The village of Fulton, once known as Lincoln Center, was a thriving village of more than 300 residents in 1881. The little village was served by many businesses and the economy was helped by the limestone quarry nearby.
As the village grew, one of the businessmen, Alpheous Pipes, decided to build a hotel to accommodate the quarry workers. The two-story hotel became a reality in 1891 when it was completed. Although the outside was plain, the inside had many amenities, typical of many hotels of that era. Pipes turned to Alonso Lorenzo Gano (Ren) and his wife, Lillian, to run it and the livery stable that was part of the business.
Gano was known for his drinking habits and on many occasions had beaten and choked his wife, with his young son and daughter witnessing, according to “old” newspaper accounts. One evening Ren returned from a dance in Westfield, stopping in Ashley at the distillery where he picked up a jug.
Upon his arrival at the hotel, he could not find his wife in their downstairs bedroom so went upstairs to find her. The door to that room was locked so he broke into it and found Lillian, whom he tried to choke. When she broke away and ran downstairs he followed and grabbed a shotgun from the office, shooting her in the left side of the chest. The doctor was called, but he could not save her. She died at 9:30 am.
Reno was arrested, taken to Mount Gilead jail,arraigned and held there. Following a botched attempt at escape, his trial was held the following March. Many witnesses testified to his being a scoundrel but his family, which had a background as pioneers and well respected came daily, bringing his two children.
He was found guilty and sentencing was scheduled for the next day. When court convened, word was sent that the prisoner was near death. He did expire, saving his family the shame of having a convicted killer in the family.
It was thought that his sister, who had brought him flowers the night before had tucked a bottle of poison in the flowers. There was a note on brown paper that was thought to be instructions on how to take the poison.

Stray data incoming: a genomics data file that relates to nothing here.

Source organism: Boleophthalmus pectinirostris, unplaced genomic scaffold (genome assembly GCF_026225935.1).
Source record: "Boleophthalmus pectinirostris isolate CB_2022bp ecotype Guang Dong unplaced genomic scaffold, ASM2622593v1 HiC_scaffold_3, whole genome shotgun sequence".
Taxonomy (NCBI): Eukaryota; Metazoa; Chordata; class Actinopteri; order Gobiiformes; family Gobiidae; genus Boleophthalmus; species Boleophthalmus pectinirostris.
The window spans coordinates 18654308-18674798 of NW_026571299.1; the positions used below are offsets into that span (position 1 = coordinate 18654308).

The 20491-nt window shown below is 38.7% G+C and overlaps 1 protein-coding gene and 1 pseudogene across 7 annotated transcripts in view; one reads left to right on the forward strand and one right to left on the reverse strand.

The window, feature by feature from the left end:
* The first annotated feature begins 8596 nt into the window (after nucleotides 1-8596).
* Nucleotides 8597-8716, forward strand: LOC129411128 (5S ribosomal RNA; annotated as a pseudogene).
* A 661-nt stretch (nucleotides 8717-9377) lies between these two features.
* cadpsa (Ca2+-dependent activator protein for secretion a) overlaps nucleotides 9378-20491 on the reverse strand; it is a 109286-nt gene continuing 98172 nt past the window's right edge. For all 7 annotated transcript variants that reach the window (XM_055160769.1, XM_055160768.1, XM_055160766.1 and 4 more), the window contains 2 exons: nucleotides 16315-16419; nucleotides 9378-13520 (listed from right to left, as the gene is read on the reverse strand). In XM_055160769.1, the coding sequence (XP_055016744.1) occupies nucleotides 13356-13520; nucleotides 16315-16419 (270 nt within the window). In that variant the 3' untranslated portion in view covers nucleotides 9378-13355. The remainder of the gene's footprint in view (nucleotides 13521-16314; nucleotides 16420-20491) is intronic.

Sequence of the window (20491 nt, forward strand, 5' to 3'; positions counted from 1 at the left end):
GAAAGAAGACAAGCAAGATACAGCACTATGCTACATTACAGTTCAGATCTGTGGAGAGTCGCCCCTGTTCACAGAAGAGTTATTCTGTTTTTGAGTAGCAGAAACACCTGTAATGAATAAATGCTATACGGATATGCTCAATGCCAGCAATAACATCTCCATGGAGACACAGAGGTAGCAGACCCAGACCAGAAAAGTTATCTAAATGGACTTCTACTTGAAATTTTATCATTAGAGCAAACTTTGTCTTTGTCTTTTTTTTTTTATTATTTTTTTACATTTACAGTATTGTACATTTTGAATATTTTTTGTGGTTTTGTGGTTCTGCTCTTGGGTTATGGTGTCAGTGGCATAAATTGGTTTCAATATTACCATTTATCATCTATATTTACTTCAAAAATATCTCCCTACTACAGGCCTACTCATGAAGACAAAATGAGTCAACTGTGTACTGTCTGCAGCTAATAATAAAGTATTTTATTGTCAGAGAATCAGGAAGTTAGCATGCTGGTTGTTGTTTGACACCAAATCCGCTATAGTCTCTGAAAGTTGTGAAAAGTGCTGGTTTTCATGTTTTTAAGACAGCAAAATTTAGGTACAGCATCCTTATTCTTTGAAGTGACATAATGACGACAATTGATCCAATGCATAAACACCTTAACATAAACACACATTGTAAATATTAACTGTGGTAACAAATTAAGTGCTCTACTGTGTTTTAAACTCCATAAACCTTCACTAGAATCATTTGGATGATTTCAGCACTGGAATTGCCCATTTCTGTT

The hotel was later split, with the back part rebuilt to fit neatly in the hole across the street where the stately home of Mr Pipes had sat until it burned to the ground. The front part became a residence at 103 E. Main St., standing on the original site of the Hotel Fulton.
The one time residents of that property, now vacant, said the part they lived in was the part in which Lillian Gano died, but “they did not believe in ghosts,” and never saw a sign of her.
As part of this story I learned that hangings were carried out in the county in which the criminal had been found guilty until the mid 1880’s when Allen Levering, Mount Gilead’s representative to the Ohio House, introduced a bill, subsequently approved, that declared executions were the responsibility of the state and should be carried out at the State Penitentiary. Ironically the first such execution at that site was that of a Morrow County man, Valentine Wagner.
Active in the Mount Gilead community, Levering was chairman of the Mount Gilead Building and Loan Company and Levering Hall was named in his honor. He had also owned a Dry Goods Store in downtown Mount Gilead in the 1870s.
I will have more on the history of Fulton in later columns.
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